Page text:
Bathroom fan with humidity control.

Hello, I am a complete newbie and need advice.
My planned project would be something like this.
2 computer fans
a humidity and temperature sensor.
A wall wart power supply.
A micro computer that is as small as possible.

I am thinking about using these parts.

Samsung old slow cell phone recharger.

2 Arctic F9 Silent fans

Not sure which controller but was thinking for fun to have a wifi connection to look at the data and play with the settings.

A humidity sensor but not sure what is the best option. Maybe this?
HiLetgo BME280 Atmospheric Pressure Sensor Temperature Humidity Sensor Breakout for Arduino

What have I over looked? What might I need.

PS I was a programmer so no fears there.


Computer fans are not really big enough to do the job IMHO there is also an issue on having electrics in bathrooms you need to check out.

Probably better to have a good sized extractor fan in the loft , together with all your parts - sense humidity on the fan inlet itself , nothing then in the bathroom , so safe. TBH a good sized fan on a timer does the job fine, but could be an interesting technical exercise.

Project looks doable though.

I agree. Mains electrical things in that environment can be dangerous and humodoty is really bad for all kinds of electronics. Buy a proper extractor fan controlled by a simple relay/SSD device.
There are such fans, powered by mains, that have built in humidity sensors but they cut off way too early in my opinion so controlling it Yourself gives a much better result. My control is manual, a mains switch using mains as a logic trigger for running. All according to specifications and installed by an outhorized electrician.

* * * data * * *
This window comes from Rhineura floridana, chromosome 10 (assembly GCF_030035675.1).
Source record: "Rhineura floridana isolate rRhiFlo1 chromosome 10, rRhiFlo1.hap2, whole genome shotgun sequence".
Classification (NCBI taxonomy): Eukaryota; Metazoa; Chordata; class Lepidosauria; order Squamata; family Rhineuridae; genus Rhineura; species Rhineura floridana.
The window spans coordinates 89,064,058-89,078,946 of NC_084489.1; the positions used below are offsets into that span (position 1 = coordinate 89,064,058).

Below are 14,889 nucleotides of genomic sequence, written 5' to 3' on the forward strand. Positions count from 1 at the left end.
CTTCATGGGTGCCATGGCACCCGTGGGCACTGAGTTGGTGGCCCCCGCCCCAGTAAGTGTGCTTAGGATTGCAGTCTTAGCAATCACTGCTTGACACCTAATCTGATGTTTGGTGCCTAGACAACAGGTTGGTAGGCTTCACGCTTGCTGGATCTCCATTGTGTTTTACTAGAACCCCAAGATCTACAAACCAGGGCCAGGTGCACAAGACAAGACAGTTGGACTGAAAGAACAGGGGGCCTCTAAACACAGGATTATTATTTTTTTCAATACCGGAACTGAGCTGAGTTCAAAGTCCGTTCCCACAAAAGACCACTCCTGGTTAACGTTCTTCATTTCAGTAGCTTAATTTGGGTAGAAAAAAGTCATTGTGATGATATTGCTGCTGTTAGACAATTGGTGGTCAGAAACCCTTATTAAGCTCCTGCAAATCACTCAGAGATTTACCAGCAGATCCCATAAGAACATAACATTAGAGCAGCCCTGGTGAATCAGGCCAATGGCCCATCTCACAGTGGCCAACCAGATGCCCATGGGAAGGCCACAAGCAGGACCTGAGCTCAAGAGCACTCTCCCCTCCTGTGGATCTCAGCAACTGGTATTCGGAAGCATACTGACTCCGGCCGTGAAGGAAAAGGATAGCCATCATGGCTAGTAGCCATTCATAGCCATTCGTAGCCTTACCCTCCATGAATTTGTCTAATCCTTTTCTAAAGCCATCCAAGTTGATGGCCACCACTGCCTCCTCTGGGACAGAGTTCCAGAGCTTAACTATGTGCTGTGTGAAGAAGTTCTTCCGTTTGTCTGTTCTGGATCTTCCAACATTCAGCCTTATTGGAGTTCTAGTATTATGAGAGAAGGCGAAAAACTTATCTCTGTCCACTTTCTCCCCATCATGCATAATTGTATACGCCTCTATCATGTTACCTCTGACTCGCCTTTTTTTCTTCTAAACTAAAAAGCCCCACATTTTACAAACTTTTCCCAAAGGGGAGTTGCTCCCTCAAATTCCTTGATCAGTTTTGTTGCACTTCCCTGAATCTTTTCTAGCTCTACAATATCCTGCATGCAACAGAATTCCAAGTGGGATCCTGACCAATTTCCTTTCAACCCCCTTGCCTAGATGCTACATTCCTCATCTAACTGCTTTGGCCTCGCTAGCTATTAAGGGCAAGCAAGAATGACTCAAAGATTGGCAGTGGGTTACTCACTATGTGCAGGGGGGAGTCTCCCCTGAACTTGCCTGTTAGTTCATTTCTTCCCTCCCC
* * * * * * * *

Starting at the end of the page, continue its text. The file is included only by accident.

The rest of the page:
As long as the power adapter is kept in a dry spot, I don't see any real danger in this project. Components in the bathroom may not last too long due to corrosion, but that's not dangerous, that's just inconvenient. A simple inverted bucket case may do just fine. Cover the project, openings on the bottom, heated by the electronics themselves to just over ambient is all you need to keep moisture out.

Of course those fans are way too small to do something useful in a human sized bathroom, but that's another matter. A "slow charger" means not much current available, maybe not enough to run those fans.

MCU: WeMOS D1. Small, WiFi built in, 3.3V so very easy to work with the BME280. Placement of the sensor will be critical for the proper working of the project: switching on/off at appropriate times.

Some MOSFETs for switching the fans and done. A nice little demo/tinkering project.

I don't see how 12v to 3v project is going to be dangerous. We have lots of wall warts in the bathroom. They are made sealed. I have an electric shaver and also some toothbrushes and a clock, all run by wall warts.

Thanks for the advice about keeping at all dry!

Any advice about part choices.

For those that say the fans are not strong enough. Is there a chart somewhere about how much air needs to move to keep the bathroom dry?

Thanks everyone. Sorry I was slow about the reply. The forum had notifications turned off.

Have a look at a typical bathroom fan... compare the size of that to the size of those computer fans... that gives you a good idea.

Placement of the fan is also a factor in its effectiveness as most moisture comes from the shower.

If you only put the sensors in the bathroom and can blow dry air in while a vent out is open you avoid much.

Leave out the fancy stuff for version 2.

Sense temperature and humidity all the time but only act on info that trends in one direction or stays the same for at least 2-3 seconds. Look for noise, don't average it in.

What's the microcomputer for? Arduinos are microcontrollers which are in ways much neater.

Air changes per hour bathroom
It will give you a general idea.
Expect your fans to deliver HALF of their rated CFM.
Loss of flow through grills
Loss of flow due to open and unobstructed duct
Loss of flow by flex duct
Loss of flow by outside screen and grill.
Fans really bog down with any and everything.

Flow rate also tends to go down big time when you close the bathroom door (blocking the inflow of air).
Wind conditions no doubt also make a big difference - I've seen our bathroom fan spin at full speed while it was switched off... in the wrong direction. That wasn't even during a typhoon, just strong wind.